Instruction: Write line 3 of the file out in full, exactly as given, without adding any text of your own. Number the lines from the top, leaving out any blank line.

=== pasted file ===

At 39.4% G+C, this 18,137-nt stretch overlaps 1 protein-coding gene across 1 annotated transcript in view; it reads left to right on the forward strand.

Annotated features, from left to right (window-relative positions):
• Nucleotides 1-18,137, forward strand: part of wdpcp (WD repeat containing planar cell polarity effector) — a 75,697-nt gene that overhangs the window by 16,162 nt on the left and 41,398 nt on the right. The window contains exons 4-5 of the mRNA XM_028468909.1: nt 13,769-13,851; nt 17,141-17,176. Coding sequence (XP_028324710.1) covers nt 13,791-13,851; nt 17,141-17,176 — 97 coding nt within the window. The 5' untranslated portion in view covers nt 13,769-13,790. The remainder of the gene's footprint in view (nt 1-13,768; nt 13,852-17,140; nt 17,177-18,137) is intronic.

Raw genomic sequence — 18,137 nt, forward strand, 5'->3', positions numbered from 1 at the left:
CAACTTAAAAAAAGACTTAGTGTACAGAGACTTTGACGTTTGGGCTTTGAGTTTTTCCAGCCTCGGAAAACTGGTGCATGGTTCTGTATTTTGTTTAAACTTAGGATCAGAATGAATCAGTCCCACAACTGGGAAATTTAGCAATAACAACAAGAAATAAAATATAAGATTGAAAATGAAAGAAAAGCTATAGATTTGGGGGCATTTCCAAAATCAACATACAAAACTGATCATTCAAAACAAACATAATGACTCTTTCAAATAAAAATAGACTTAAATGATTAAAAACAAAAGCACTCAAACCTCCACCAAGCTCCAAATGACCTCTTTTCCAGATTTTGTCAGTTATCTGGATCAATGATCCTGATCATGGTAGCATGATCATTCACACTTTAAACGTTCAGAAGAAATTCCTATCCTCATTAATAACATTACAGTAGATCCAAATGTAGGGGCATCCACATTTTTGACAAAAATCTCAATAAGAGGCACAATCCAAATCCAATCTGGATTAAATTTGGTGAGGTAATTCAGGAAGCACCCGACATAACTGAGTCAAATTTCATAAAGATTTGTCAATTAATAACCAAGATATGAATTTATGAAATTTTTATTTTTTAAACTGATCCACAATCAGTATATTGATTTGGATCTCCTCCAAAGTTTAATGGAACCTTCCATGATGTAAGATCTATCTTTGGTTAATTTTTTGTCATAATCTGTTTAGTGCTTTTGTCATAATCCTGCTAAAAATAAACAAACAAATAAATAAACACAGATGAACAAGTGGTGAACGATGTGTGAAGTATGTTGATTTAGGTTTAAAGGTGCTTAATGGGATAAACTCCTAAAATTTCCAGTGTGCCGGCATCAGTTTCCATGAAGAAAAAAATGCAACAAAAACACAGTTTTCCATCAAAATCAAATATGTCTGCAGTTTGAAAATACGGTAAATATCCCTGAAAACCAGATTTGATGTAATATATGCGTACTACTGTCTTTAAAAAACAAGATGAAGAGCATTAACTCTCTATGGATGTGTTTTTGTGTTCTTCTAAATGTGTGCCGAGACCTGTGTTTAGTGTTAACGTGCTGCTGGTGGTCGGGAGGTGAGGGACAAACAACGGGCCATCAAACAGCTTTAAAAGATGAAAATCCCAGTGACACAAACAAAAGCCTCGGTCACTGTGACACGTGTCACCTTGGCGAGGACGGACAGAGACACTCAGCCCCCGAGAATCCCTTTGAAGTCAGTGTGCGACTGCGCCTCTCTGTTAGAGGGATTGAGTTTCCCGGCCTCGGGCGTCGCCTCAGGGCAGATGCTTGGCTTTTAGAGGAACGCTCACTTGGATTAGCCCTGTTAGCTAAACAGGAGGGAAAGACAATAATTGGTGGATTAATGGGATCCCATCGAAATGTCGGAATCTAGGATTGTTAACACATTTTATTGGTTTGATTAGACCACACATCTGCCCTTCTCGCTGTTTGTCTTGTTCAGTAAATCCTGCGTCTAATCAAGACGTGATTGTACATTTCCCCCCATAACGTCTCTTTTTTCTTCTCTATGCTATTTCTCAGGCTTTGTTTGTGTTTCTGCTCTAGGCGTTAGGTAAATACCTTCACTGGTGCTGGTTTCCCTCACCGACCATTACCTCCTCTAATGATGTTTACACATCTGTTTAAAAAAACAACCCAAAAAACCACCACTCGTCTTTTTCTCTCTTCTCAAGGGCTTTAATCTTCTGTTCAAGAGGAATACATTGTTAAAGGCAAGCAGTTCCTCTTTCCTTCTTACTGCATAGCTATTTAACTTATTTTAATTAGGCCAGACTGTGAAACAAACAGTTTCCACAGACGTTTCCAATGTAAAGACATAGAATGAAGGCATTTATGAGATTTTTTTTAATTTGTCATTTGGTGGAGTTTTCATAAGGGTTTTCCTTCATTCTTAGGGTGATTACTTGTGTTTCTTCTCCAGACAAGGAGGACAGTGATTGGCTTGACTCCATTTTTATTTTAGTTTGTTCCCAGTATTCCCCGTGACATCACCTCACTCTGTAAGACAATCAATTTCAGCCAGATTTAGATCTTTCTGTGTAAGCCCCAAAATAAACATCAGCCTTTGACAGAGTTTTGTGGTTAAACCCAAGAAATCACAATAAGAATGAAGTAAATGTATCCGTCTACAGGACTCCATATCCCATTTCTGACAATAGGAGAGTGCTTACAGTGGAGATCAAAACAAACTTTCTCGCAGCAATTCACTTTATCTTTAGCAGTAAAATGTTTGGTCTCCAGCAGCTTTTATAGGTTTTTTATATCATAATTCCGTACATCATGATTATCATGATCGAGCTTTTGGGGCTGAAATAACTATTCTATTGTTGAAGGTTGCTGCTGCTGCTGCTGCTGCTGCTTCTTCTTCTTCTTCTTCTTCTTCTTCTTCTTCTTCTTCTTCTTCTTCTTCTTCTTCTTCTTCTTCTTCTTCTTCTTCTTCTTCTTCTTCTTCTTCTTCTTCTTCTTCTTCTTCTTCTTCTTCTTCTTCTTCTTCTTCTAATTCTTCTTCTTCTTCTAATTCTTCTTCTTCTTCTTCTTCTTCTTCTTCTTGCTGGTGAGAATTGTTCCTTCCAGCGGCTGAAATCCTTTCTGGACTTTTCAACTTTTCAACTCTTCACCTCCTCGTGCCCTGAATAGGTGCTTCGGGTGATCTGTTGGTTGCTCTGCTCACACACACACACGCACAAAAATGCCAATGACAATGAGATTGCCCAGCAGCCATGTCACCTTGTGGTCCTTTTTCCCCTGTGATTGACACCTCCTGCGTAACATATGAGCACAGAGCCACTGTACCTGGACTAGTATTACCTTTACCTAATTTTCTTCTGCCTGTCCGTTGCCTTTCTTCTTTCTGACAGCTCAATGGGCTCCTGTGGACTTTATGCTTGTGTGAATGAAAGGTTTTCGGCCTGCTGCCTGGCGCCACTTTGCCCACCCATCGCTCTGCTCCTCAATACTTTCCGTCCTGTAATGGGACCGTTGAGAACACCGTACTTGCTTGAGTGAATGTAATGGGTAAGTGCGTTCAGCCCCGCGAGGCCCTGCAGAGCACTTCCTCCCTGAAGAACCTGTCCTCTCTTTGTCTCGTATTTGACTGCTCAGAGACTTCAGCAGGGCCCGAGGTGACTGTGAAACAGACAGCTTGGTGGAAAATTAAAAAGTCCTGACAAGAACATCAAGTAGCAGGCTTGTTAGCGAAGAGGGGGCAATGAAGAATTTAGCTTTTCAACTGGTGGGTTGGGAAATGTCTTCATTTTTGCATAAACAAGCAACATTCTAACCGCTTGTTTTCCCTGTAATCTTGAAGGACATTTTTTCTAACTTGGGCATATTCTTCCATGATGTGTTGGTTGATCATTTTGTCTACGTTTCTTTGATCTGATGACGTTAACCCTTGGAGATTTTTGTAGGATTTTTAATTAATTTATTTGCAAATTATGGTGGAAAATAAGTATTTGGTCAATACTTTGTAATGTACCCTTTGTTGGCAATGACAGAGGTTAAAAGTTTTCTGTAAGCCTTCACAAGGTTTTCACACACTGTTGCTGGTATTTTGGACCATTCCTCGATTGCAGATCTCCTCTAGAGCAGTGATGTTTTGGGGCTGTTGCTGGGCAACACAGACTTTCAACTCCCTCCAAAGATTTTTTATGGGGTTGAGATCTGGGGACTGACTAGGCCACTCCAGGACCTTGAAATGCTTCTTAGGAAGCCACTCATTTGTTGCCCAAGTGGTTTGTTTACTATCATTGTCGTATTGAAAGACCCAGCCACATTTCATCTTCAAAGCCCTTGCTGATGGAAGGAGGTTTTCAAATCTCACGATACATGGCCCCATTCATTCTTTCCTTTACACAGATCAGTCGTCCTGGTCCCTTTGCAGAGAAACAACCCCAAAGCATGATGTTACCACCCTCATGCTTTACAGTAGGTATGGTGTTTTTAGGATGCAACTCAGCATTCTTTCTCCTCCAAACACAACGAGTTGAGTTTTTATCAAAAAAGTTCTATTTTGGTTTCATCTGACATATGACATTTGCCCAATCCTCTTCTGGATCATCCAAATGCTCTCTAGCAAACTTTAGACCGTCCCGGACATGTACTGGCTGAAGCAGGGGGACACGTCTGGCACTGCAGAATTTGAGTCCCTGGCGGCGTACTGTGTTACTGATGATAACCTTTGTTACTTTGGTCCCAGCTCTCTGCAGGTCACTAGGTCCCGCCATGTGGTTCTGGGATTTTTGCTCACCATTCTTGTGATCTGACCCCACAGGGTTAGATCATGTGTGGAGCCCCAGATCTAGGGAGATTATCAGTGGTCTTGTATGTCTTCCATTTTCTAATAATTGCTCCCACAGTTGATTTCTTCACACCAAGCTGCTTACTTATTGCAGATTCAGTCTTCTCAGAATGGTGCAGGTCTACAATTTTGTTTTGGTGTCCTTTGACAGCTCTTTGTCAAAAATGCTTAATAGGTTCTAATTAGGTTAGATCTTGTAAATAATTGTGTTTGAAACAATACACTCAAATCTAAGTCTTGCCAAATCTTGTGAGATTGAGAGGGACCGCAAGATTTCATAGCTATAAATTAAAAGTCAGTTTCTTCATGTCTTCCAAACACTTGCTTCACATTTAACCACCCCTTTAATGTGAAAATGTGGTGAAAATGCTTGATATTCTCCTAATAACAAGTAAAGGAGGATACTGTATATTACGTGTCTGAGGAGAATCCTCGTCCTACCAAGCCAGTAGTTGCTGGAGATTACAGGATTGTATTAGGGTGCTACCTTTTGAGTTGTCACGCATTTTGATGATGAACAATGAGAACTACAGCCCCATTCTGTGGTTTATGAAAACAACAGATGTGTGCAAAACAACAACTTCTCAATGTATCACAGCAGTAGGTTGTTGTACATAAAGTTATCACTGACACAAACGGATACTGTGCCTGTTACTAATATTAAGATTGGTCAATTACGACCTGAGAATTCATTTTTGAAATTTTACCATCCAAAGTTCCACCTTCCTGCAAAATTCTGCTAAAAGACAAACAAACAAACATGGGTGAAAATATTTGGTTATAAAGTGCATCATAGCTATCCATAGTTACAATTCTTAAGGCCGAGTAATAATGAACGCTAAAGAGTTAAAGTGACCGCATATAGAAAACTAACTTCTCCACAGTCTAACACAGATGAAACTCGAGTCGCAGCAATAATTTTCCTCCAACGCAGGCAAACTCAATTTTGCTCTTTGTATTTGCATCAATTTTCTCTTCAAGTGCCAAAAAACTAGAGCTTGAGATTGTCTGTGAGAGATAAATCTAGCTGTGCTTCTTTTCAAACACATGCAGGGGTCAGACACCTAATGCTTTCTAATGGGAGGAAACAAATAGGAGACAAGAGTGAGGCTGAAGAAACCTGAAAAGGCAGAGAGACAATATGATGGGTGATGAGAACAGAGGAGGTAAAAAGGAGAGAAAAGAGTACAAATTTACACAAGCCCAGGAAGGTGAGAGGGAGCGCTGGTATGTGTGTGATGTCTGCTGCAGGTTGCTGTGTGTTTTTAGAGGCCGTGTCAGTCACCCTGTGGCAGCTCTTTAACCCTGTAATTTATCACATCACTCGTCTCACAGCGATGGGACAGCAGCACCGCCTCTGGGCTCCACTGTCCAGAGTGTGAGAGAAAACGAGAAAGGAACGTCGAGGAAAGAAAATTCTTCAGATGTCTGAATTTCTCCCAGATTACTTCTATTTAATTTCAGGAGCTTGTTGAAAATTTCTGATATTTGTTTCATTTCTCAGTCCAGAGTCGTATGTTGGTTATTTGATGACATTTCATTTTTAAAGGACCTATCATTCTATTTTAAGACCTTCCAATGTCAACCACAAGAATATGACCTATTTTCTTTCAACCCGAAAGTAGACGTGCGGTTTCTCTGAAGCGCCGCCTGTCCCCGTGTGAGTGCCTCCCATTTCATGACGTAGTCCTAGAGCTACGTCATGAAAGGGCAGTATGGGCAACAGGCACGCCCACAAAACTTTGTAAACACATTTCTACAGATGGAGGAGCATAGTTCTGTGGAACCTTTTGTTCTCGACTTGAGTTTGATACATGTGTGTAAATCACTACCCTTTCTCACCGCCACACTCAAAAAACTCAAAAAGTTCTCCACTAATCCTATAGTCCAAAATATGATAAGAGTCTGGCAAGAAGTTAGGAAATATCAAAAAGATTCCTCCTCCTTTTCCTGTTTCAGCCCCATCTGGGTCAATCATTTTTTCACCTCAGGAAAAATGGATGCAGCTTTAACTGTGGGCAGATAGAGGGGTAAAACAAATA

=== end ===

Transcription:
• Nucleotides 1-18,137, forward strand: part of wdpcp (WD repeat containing planar cell polarity effector) — a 75,697-nt gene that overhangs the window by 16,162 nt on the left and 41,398 nt on the right. The window contains exons 4-5 of the mRNA XM_028468909.1: nt 13,769-13,851; nt 17,141-17,176. Coding sequence (XP_028324710.1) covers nt 13,791-13,851; nt 17,141-17,176 — 97 coding nt within the window. The 5' untranslated portion in view covers nt 13,769-13,790. The remainder of the gene's footprint in view (nt 1-13,768; nt 13,852-17,140; nt 17,177-18,137) is intronic.